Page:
“Terroir can be very loosely translated as “a sense of place,” which is embodied in certain characteristic qualities, the sum of the effects that the local environment has had on the production of the product.” (Wikipedia) Its a term the French are very fond of when they attribute that certain “Je ne sais quoi” to the wines of the various wine growing regions or “appellations” in their beloved country.
In the New Zealand wine growing region of Hawkes Bay the terroir of the Gimlett Gravels is defined as “an area covering 800 hectares that is strictly determined by the gravelly soils laid down by the old Ngaruroro River which were exposed after a huge flood in the 1860’s.” A precise area map can be found at the Gimlett Gravels Wingrowing District website. Essentially, the the sub-structure of the Gimlett Gravels area, just below the topsoil level, looks something like this gravel bank at Te Awhanga Beach on the coast a short distance to the east.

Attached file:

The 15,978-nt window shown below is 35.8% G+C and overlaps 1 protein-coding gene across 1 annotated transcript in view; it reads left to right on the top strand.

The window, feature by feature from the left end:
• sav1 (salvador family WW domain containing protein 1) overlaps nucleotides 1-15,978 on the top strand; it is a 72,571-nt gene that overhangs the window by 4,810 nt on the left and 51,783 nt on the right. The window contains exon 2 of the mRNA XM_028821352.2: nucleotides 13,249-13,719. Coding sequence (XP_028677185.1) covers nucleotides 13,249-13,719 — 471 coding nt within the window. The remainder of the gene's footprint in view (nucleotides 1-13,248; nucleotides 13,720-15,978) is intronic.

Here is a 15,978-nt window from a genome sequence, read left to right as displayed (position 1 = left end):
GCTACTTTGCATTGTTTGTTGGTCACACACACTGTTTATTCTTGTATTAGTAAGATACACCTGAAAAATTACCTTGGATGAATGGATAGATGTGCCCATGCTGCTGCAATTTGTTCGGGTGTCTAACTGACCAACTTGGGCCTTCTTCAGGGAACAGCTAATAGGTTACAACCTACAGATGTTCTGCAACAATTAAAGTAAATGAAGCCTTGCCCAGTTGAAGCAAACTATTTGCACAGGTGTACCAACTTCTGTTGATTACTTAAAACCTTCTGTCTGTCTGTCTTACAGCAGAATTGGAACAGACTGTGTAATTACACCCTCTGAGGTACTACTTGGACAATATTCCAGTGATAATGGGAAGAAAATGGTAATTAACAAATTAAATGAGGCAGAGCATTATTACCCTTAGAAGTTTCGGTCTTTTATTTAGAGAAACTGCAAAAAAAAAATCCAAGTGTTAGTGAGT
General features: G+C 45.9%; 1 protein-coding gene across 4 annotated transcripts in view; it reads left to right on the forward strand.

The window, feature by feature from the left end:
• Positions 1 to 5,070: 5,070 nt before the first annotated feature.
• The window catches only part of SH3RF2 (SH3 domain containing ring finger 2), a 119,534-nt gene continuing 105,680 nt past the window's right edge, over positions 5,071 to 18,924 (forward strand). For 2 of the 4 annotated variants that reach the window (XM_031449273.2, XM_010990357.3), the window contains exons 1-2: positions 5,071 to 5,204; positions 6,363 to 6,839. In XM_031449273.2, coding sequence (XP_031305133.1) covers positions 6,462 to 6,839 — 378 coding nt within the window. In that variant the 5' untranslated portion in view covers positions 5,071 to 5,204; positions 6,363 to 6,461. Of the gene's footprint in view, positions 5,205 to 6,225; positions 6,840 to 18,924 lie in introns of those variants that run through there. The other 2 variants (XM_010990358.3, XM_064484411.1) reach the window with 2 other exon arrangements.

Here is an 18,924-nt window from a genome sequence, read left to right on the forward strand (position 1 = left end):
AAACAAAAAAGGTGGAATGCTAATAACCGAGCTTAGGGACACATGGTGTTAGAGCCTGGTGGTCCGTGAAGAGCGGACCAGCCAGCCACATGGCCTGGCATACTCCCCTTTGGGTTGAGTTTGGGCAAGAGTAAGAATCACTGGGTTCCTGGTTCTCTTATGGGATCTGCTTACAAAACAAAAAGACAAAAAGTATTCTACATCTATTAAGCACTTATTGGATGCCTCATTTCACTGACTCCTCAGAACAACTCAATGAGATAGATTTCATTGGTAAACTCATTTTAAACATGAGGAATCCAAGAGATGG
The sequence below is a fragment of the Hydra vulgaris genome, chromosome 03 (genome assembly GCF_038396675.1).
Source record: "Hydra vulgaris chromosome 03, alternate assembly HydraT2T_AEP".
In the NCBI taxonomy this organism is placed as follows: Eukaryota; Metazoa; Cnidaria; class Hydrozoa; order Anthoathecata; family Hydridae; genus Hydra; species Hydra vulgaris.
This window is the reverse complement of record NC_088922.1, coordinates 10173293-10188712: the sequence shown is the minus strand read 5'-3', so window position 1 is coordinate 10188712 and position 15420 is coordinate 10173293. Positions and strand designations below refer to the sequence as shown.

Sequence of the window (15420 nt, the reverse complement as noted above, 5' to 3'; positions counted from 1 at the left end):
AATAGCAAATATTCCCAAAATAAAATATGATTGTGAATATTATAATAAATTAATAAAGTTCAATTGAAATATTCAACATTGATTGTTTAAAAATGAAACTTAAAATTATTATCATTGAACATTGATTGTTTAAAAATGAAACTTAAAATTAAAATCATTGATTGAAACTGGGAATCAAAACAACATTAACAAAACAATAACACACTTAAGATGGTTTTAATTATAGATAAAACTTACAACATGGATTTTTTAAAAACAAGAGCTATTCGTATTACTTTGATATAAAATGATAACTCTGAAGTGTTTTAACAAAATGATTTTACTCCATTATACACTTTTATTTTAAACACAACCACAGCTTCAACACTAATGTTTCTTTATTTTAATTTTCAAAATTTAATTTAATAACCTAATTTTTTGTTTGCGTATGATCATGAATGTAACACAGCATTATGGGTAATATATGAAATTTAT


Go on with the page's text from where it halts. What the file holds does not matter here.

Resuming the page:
The Gimlett Gravels Winegrowers Association protects it’s “Gimlett Gravel” brand vigorously, just as the French do. Indeed, they claim to be the ‘first winegrowers in the New World – wine growing countries outside Europe – to define and protect their terroir based on an ultimate designation of their district according to a tightly specified soil type.” And who can criticize them for protecting the reputations they have worked so hard to win?
Wine producers in the “Gimlett Gravel” appellation area produce some outstanding red wines that have gained international recognition. Indeed, the Association promotes on it’s website that producers from this region have won 653 gold medals and 215 trophies in domestic and international competitions since 2001. That’s a pretty big accolade for such a small territory. Personal sampling on a recent trip to the Hawkes Bay confirms that those accolades are deserved!